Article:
on McDonald's Monopoly
What do you get when you cross a low-cost, addictive fast food chain with gambling? McDonald’s Monopoly.
For me, McDonald’s is a rare refuge, visited in the limbo of early hours when my judgement is otherwise impaired, and a craving for cheap, quick food starts to gnaw. For others, though, McDonald’s can be a more sober experience - a quick bite to eat on their way home from work, an inexpensive alternative to a meal deal at lunch. That’s all well and good; evidence claims that, in moderation, fast food can be a part of a healthy, balanced diet.
The problem arises, however, with the introduction of gamification. The marketing genii at McDonald’s must have patted themselves on the back when they first came up with the scheme in 1987, as it truly is an incredible ploy. For those unaware, the McDonald’s Monopoly is a yearly promotion that allows customers to win anything from a portion of chicken nuggets to £100,000 cash by collecting stickers that come with a selection of menu items. If you have a certain combination of stickers, then you can claim your prize. Of course, the people at McDonald’s are pretty smart, and the chances of you getting a set of stickers for a high-ticket reward are ridiculously slim - in the U.S. version, only two people can win the biggest prize.
It probably won’t come as a shock that gambling is addictive. It triggers all kinds of processes in our brains, but the thing that really gets its claws into your meaty mind is the anticipation. The anticipation as the wheels of a slot machine slow down, revealing a potential jackpot. The anticipation as you scratch the silver covering off a lottery card to expose potential millions. The anticipation as you unlock your phone to reveal a potential message from a friend (although smartphone addiction is another subject for another time). The anticipation as you peel back the sticker on your McFood to find out if you have, potentially, won a hundred thousand pounds.
It shouldn’t then be a massive leap of the imagination to posit that the combination of gambling and cheap, convenient and tasty food could cause a few problems. Case in point: I’m a very infrequent visitor to McDonalds, as such I wind up there maybe once every few months. Last time I was there, I got some chips and a vegetable wrap, which led to my discovery of the Monopoly. After having it explained to me by a rather disorientated friend, I thought I might throw my hat into the metaphorical ring - after all, tipsy Jacob gets what tipsy Jacob wants. I ordered some nuggets. They came less than a minute later, with the shiny sticker inviting me to peel it back to impart the riches beneath. And peel I did, to discover, against the odds, I had won! Now, I had only won a portion of chips, but it still counted. It didn’t really matter that I wasn’t even that hungry. I was a winner.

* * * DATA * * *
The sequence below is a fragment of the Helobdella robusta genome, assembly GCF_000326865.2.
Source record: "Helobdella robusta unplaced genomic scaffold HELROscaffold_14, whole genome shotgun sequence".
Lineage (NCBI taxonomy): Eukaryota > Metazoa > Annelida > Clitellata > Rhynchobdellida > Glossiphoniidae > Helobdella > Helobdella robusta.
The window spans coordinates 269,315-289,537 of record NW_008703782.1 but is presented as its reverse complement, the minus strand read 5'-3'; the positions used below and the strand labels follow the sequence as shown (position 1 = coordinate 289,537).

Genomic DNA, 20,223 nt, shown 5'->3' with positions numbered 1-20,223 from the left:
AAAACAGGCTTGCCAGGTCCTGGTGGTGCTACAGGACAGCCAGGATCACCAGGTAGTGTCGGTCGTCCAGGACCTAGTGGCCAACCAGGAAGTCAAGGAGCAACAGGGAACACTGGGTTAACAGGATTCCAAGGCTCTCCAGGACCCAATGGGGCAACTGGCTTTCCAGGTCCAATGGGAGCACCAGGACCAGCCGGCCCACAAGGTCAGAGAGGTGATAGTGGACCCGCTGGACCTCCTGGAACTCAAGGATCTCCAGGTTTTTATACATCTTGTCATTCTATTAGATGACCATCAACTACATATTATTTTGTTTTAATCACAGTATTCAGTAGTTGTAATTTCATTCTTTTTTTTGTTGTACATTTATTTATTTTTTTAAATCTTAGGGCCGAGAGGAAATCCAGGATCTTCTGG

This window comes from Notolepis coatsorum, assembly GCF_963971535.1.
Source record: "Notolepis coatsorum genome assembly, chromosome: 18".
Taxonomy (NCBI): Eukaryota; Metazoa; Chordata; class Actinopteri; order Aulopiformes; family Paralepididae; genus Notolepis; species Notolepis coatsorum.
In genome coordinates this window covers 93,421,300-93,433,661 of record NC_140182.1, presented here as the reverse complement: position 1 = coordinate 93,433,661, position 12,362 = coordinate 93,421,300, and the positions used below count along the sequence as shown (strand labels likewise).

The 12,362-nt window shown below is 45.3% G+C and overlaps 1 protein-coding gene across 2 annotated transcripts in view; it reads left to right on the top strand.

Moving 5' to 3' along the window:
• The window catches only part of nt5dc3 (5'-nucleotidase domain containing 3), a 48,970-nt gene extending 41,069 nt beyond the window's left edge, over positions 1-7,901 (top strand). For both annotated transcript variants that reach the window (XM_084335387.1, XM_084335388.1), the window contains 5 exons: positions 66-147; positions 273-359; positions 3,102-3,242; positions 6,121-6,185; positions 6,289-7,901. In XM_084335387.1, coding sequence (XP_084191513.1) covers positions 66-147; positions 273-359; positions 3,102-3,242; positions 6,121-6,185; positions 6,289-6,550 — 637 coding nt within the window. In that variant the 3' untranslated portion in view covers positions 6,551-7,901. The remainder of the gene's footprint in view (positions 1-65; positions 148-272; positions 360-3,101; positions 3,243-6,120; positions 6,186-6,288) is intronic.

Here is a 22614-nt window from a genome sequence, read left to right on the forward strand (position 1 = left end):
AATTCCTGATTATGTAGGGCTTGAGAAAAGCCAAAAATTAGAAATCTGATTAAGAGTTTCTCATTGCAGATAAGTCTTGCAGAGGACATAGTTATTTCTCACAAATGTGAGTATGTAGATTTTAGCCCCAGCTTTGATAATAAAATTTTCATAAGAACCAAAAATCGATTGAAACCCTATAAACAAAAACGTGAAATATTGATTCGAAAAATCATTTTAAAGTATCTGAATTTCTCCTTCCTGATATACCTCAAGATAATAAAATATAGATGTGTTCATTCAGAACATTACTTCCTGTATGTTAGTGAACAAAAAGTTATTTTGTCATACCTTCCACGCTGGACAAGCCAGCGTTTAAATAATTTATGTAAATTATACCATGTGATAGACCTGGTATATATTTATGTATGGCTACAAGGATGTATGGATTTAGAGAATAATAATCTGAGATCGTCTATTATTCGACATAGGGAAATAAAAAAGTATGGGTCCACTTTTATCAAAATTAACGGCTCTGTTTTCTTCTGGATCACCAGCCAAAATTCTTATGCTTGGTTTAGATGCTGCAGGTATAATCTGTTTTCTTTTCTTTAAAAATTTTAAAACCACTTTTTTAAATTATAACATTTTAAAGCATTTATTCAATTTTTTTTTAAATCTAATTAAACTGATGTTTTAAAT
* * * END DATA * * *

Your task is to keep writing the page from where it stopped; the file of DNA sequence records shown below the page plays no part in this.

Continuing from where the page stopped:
Knowing me, had I been further gone I would have woken up the next morning next to a pile of stickers and a stack of receipts, feeling bloated and unsatisfied. A bullet I, thankfully, managed to dodge.
Cautionary anecdote aside, the fusion of such a powerful motivator with such a convenient product is one that is, if not legally shady then at least ethically spurious, and by overriding their customer’s basic instinct and playing against the unavoidable chemistry of their brains, McDonald’s walks a fine line between clever marketing and outright exploitation.back to all thoughts